School bus safety rules must be enforced

I commend the Red Deer Advocate for printing the diagram “Know your bus danger zone!” in the Kid Scoop column on the back page of the Sept. 1 Red Deer LIFE.

I commend the Red Deer Advocate for printing the diagram “Know your bus danger zone!” in the Kid Scoop column on the back page of the Sept. 1 Red Deer LIFE.

The diagram clearly shows that the safe way to disembark from a school bus is to walk 10 feet straight out from the bus and wait there until the bus pulls away.

From Internet searches, I have concluded that this is widely accepted as a standard procedure.

Unfortunately, my observation has been that this procedure is not rigorously followed in Red Deer. Many buses begin moving when children are in the 10-foot danger zone, and the drivers rely on mirrors to check that no children are near the right rear wheel.

I urge all parents to become familiar with how the buses carrying their children follow good safety practices, and to insist on improvements if necessary. School bus safety is important enough to be an election issue.

During the 2011-12 school year, I exchanged a few emails with the Red Deer Public School Board when I observed unsafe unloading beside our yard at the corner of Law Close and LaGrange Crescent. On two occasions, I observed one or more children only one foot away from the right rear wheel when the bus pulled away!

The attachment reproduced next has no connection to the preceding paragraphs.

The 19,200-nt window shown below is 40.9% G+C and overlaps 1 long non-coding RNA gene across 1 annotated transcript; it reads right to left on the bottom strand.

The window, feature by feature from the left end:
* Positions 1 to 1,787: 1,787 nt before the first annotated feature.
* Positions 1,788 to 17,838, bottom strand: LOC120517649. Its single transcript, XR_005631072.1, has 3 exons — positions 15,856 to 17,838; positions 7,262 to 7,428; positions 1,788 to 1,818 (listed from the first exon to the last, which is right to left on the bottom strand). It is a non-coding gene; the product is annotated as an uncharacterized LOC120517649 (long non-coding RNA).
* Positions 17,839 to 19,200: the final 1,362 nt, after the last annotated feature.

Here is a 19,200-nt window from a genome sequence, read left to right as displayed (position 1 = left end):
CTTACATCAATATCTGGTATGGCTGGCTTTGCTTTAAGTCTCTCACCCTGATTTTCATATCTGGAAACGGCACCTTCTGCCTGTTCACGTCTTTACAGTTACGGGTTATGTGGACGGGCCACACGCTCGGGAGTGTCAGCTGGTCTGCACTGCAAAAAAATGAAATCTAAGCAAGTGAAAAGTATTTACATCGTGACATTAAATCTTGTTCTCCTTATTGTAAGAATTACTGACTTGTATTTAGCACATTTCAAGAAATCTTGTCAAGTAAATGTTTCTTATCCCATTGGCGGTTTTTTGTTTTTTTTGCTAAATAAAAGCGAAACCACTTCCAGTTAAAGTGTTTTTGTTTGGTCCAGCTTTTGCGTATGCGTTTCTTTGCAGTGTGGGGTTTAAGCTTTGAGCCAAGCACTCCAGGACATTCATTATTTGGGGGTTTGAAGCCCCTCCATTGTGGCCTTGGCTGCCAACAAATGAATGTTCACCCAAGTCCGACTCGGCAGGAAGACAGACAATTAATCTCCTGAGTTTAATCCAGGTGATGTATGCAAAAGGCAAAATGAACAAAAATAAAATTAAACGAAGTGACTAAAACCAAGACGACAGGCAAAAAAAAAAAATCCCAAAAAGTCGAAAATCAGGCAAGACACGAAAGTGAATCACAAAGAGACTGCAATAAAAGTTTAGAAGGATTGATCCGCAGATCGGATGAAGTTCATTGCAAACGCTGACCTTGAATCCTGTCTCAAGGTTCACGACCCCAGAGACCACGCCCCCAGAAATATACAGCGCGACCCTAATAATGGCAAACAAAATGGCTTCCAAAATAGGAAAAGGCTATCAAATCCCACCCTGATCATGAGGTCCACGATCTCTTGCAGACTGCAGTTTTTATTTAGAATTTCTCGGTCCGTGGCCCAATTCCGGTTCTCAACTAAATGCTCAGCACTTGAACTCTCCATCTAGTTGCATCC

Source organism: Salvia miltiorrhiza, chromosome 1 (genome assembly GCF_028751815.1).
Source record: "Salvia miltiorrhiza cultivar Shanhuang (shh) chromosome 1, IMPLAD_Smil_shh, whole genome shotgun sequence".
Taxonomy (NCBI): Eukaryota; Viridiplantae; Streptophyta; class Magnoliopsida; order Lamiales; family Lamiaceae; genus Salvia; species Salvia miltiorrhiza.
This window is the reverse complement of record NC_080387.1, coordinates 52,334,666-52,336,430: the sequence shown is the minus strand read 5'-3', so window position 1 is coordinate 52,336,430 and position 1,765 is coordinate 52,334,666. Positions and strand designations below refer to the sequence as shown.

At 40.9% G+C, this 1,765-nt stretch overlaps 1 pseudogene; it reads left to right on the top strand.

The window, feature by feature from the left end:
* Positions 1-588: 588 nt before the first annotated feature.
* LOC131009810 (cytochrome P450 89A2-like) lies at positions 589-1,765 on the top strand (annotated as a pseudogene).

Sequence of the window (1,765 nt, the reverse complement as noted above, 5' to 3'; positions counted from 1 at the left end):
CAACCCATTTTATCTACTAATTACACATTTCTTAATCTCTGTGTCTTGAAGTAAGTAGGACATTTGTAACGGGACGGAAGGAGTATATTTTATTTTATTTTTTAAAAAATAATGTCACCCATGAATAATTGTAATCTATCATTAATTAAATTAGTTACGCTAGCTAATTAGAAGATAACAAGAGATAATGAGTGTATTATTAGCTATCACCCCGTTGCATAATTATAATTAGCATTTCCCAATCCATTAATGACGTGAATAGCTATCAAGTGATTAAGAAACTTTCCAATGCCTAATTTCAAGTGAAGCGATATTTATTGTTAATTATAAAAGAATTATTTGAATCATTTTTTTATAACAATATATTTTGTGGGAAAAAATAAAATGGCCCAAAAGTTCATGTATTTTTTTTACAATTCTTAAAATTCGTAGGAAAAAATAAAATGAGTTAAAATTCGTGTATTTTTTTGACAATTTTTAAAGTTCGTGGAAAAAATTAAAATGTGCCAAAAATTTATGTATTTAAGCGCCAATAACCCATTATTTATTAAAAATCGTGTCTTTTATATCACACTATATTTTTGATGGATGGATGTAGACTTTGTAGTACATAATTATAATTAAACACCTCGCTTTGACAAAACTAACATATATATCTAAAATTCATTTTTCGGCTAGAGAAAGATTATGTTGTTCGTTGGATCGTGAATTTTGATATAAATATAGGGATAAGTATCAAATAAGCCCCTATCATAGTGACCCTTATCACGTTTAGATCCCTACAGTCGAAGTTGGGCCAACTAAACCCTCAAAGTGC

Up to a dozen kindergarten to Grade 6 children regularly got off the bus at this stop, making it difficult for the driver to verify that all were safe unless he/she had seen them walk to the safe zone and wait there.

The initial reply from the board pointed out the excellent safety record of Prairie Bus Lines and the route driver. Safety records are, of course, meaningless if the appropriate equipment is not used and sound procedures are not followed.

As the train disaster at Lac-Megantic sadly showed, accidents can be waiting to happen.

During the summer of 2012, the board moved the bus stop away from my critical eyes to a location beside a park closer to Lancaster Drive. I watched unloading at this location a few times during the 2012-13 school year, and observed that the children were more orderly when they got off the bus.

However, most children were no more than three feet away from the bus when it began moving, and thus were in what the diagram calls a danger zone.

Clearly, there is a need for improved school bus safety in Red Deer.

Jim Saltvold

Red Deer

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